This index lists the graves that were removed in 1972 from Trinity Lutheran Cemetery at 5500 O’Donnell Street in Baltimore to make way for the construction of the interstate highway I-95. If relatives did not claim them, remains were moved to another section of the cemetery. The index was transcribed from the 1972 Baltimore Sun list. The data fields in the index include surname, given name, date (month, day, year), lot number, section number, and owner.

    Belvidere Apollo/Intelligencer/Apollo-Journal Obituary Index, Belvidere, New Jersey (

    The Warren County Library System’s website is where you will find the Belvidere Apollo/Intelligencer/Apollo-Journal Obituary Index. Belvidere is a small town in the northern part of New Jersey. The weekly newspaper from Belvidere, New Jersey, was published from 1826 to 1953 A volunteer has extracted death notices, obituaries, and news accounts mentioning deaths from three volumes of the newspaper covering the period from 1826 through 1892. He is currently working on the fourth volume. You can access an introduction to the database with a great deal of useful information by clicking on the Introduction link on the Obituary Index main page. The files are large and may take a while to load. The data fields include last name, first name and middle initial; date the obituary appeared in the newspaper; and page number.

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    Upcoming Public Lecture Series

    Our lectures explore a wide range of research skills and sources and are free and open to the public. They are offered in the Richardson-Sloane Education Center at 101 Newbury Street on Wednesdays and Saturdays at 10:00 A.M. unless otherwise stated. Advance registration is not necessary.

    June 7, Wednesday, 10:00 a.m., Marie Daly
    New Visitor Welcome and Library Tour
    New visitors will be welcomed, given a chance to introduce themselves, meet other new visitors, describe their research and have knowledgeable staff advise them on how to proceed. The thirty-minute welcome will be followed by a tour of the library.


    June 14, Wednesday, 10:00 a.m., David Lambert
    Getting the Most from NEHGS Databases
    With more than 110 million records in our databases, NEHGS is the place to search for your ancestors. Please join NEHGS Online Genealogist David Allen Lambert as he explores the tremendous breadth of the NEHGS databases that are available to members online at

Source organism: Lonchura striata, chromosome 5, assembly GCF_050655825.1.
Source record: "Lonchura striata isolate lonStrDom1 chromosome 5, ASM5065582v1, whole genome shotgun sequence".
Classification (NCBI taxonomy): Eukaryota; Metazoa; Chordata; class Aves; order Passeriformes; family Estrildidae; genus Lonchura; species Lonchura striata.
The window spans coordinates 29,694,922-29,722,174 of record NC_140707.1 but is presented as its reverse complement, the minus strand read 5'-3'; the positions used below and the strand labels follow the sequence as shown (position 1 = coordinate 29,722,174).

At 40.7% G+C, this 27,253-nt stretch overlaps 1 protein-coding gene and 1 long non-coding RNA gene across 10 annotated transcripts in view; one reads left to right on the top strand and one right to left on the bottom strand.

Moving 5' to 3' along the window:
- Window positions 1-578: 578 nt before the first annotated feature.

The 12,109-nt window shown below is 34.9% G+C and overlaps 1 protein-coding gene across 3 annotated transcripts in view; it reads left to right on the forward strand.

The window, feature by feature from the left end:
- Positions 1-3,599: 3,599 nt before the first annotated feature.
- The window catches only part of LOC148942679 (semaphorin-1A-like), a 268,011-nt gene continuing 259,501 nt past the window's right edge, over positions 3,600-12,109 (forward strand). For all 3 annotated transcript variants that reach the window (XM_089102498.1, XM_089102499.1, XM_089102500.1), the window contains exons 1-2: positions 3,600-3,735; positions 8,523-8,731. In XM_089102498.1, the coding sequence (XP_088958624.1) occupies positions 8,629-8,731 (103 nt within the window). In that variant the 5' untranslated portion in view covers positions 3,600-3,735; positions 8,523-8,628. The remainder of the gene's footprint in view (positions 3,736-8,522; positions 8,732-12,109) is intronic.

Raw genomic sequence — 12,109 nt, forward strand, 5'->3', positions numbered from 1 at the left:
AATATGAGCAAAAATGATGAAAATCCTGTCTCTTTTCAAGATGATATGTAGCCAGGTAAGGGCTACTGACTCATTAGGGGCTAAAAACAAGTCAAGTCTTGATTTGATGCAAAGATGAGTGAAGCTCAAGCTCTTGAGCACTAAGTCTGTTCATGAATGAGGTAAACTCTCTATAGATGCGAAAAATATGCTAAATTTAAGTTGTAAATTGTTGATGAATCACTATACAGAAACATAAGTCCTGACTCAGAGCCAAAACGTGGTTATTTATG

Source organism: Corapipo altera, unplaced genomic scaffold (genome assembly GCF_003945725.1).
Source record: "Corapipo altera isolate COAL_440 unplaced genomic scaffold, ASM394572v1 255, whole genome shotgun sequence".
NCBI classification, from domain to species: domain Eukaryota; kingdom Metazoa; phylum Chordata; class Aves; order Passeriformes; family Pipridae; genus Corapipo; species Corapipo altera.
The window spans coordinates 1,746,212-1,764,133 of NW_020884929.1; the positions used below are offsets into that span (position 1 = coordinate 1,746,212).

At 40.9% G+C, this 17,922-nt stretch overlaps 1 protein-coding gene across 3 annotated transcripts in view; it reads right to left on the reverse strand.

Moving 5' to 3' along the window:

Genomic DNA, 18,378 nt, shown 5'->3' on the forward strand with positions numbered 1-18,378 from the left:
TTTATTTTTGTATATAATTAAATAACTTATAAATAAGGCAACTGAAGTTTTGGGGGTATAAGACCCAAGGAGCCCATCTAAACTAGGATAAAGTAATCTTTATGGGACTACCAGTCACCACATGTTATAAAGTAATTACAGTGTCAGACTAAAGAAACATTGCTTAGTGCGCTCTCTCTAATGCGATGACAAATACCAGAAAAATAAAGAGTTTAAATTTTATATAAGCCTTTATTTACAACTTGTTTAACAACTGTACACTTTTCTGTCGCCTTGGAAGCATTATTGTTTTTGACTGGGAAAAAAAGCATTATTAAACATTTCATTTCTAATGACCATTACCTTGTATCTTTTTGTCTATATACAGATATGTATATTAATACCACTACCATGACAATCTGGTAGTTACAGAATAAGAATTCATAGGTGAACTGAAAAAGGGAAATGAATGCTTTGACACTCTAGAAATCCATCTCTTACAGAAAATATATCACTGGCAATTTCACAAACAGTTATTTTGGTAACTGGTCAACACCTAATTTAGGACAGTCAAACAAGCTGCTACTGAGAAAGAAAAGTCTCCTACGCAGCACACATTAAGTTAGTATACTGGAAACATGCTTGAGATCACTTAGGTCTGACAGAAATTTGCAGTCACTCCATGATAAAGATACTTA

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    Stories of Interest

    Genealogy can reunite families. Read one family's story of an orphan reunited with his relatives at

    Newsday advice columnist Amy Dickinson renders sage assistance to a girl wanting to hear her grandfather's stories at,0,2484712.column?coll=ny-rightrail-columnist.

    The Delaware County, Pennsylvania, Archives recently opened a new reading room for patrons. Todd Mason of the Philadelphia Inquirer interviews Robert Ploughman, the first person to serve as county archivist since the county's founding in 1789, at

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    From the Online Genealogist

    Some records say that my second-great-grandfather was born in Eastern Canada. How do I figure out which province they mean?

    First look again at the records. Do they say Eastern Canada or Canada East? Many Americans read Canada East and mistakenly think that their ancestor was born in the Maritime provinces on the Atlantic Coast. The province of Quebec was formerly known as Lower Canada and Canada East. Ontario was formerly known as Upper Canada and Canada West. The upper and lower in these names refer to the locations of provinces on the St. Lawrence River. Ontario is at the head of the river while Quebec follows the lower part of the river to the Gulf of St. Lawrence.

    David Allen Lambert is the Society’s Online Genealogist. If you would like to ask him a question, contact him at or visit his blog at For more information about the Online Genealogist visit Please note that he will make every effort to reply to each message, but will respond on a first-come, first-served basis.

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    Research Recommendations

    by David Allen Lambert

    For my entire early childhood I knew some relatives simply by their nicknames as “Sonny”, “Dicky”, “Jimbo” or “Buddy”. These fun nicknames are often tagged on as children, or during military service. My own father was George Richard Lambert, and because his father was called George my dad was nicknamed “Bud” – shortened from “Buddy”. My mom’s older brother was “Uncle Buddy” because John was his name as well as his father’s name. Because this maternal grandfather was the son of a John as well, he was commonly called “Jack”. Are you confused yet?

    It is important to record the traditions of why, when, and how certain nicknames were developed in your family. These stories will be especially important for future generations. I would suggest preserving them in the records of your genealogy. George Richard “Bud” Lambert will always be remembered in stone, as it was carved upon his gravestone per his own request.

    Since we had nicknames, perhaps our parents and grandparents did as well. How about an ancestor from a century or more ago? Is it possible we may then accidentally overlook an entry “Slim” Jeffries because our ancestor was Jonathan Jeffries? When recording your genealogical information, leave a space for a relative’s nickname. Doing this you are preserving a little piece of the past, and adding a bit more color to your family tree. Keep in mind there are nicknames that one may not want preserved!

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    NEHGS Contact Information

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    NEHGS eNews, like all of our programs, is made possible through the generous contributions of our members. For more information about giving to NEHGS visit

    To view the website of the New England Historic Genealogical Society, please visit

    To become a member of the New England Historic Genealogical Society, please visit

    Copyright 2006, New England Historic Genealogical Society
    101 Newbury Street, Boston, MA 02116